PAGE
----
For example the fine-tuning of the physical constants can be explained if the real universe is much larger than what we observe either in space or in time. However, this is probably not the real motivation of those who believe that we live in a simulated universe. Whatever their motivation might be they do underestimate the complexity of the observable Universe, in front of which even the most advanced aliens would be dwarfs.

Simulating the entire observable universe, including all of its complex data and interactions, would require an enormous amount of computing power. The amount of data in the observable universe is thought to be on the order of 10^90 bits, which is an astronomically large number. One approach that scientists have taken to try to simulate the universe is through the use of supercomputers, which can perform calculations at extremely high speeds. These computers use large numbers of processors that can work together in parallel to perform complex simulations. It's worth noting that while we have the capability to simulate certain aspects of the universe, we are still far from simulating the entire universe in a manner that is detailed and accurate enough to truly capture all of its complexity and interactions.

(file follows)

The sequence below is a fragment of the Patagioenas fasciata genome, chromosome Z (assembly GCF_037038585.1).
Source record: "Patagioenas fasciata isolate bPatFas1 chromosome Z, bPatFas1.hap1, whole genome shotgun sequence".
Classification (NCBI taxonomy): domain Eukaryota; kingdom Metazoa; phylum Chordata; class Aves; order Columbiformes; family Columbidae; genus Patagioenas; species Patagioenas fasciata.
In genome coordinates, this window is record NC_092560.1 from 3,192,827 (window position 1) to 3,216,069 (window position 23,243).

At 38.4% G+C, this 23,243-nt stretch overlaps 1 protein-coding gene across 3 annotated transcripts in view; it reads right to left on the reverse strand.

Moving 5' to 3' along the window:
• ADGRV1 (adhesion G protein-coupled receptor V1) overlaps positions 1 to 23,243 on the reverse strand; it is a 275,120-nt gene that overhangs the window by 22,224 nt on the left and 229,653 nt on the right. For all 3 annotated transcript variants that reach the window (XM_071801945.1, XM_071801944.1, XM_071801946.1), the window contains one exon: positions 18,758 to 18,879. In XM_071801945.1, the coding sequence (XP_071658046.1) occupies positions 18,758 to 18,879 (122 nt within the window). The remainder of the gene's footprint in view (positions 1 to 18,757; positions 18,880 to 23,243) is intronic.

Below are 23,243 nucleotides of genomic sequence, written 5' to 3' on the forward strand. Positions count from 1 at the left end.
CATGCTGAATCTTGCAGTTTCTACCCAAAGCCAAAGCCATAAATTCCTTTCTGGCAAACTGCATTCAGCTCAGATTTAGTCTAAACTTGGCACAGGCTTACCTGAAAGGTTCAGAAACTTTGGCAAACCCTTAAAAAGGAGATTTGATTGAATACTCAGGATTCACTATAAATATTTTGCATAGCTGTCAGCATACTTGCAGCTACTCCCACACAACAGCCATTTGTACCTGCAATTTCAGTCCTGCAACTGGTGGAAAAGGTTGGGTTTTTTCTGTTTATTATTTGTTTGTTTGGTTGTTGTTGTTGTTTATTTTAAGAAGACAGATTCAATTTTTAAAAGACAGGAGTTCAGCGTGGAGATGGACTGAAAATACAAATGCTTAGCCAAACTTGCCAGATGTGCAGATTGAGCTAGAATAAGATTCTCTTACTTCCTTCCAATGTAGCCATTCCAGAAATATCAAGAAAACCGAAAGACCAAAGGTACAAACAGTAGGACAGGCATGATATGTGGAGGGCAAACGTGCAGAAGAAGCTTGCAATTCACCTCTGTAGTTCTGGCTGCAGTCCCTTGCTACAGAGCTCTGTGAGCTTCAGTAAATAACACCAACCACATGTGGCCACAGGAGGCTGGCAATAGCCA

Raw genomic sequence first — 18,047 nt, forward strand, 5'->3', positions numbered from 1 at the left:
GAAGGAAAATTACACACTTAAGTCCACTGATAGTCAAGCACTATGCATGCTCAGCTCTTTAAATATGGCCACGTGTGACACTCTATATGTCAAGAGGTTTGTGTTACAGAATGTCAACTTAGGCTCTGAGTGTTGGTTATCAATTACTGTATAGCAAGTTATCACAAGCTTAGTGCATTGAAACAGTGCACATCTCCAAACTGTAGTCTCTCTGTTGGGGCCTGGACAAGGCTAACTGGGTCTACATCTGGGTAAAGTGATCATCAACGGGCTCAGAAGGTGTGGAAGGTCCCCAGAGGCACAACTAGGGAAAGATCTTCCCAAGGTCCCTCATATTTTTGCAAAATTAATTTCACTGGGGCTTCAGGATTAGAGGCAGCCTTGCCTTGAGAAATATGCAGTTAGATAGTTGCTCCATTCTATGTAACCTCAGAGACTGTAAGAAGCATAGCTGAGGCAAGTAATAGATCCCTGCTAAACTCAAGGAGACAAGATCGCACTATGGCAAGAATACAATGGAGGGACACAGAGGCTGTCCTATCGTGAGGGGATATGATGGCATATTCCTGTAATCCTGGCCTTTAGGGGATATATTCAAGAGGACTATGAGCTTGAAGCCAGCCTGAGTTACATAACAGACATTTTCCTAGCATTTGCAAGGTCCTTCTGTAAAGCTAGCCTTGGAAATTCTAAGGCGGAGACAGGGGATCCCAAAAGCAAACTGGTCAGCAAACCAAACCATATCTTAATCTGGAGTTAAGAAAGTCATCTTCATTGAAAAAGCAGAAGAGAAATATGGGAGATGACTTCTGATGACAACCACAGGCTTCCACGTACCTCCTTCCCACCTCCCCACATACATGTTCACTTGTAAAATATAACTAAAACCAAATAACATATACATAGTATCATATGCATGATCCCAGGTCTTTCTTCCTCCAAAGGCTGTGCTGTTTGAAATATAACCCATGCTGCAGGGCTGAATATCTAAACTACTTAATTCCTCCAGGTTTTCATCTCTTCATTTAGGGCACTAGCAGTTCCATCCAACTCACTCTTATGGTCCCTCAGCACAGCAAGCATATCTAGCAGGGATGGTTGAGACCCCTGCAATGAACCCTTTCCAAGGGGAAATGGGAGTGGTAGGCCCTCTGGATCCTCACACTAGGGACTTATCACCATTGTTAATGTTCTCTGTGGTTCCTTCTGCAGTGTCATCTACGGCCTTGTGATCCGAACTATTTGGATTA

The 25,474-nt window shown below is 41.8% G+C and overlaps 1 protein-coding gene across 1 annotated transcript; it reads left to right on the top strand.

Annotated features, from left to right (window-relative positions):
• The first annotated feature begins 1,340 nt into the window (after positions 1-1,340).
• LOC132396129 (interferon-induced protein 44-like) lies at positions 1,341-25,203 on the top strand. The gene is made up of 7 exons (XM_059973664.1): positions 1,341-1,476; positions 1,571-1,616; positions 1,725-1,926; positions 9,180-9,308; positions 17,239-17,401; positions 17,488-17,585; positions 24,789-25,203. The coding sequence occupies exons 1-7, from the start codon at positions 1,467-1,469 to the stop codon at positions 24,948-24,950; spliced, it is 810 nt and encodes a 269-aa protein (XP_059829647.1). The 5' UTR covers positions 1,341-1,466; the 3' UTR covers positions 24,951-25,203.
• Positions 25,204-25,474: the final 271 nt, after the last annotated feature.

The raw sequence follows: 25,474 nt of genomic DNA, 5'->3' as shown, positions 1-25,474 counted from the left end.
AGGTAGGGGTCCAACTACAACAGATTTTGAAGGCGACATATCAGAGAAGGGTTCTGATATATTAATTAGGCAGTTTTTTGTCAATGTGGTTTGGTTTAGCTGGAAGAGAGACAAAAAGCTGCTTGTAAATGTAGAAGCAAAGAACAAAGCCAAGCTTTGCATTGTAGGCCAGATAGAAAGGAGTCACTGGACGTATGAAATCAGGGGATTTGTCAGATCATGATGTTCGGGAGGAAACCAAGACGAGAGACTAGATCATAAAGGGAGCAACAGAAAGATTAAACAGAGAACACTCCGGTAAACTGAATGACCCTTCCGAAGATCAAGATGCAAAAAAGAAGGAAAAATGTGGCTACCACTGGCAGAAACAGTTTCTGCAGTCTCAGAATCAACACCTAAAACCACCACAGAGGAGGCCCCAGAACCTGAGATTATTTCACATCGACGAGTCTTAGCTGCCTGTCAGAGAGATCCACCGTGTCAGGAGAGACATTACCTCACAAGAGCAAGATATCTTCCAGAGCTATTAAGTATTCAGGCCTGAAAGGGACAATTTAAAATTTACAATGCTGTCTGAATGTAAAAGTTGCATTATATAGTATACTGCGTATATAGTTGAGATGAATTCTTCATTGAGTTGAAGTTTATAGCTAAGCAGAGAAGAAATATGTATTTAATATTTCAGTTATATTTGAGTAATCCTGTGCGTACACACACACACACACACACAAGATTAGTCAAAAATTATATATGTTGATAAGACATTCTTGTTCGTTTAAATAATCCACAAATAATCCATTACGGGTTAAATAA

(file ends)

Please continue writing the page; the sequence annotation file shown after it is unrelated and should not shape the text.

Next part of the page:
Simulating the entire observable universe, which is estimated to contain around 10^90 atoms, would be an incredibly complex and computationally expensive task. The amount of memory required to store the state of all of these atoms would be on the order of 10^90 bits. In order to perform such a simulation, one would need a machine with an enormous amount of computational power and memory.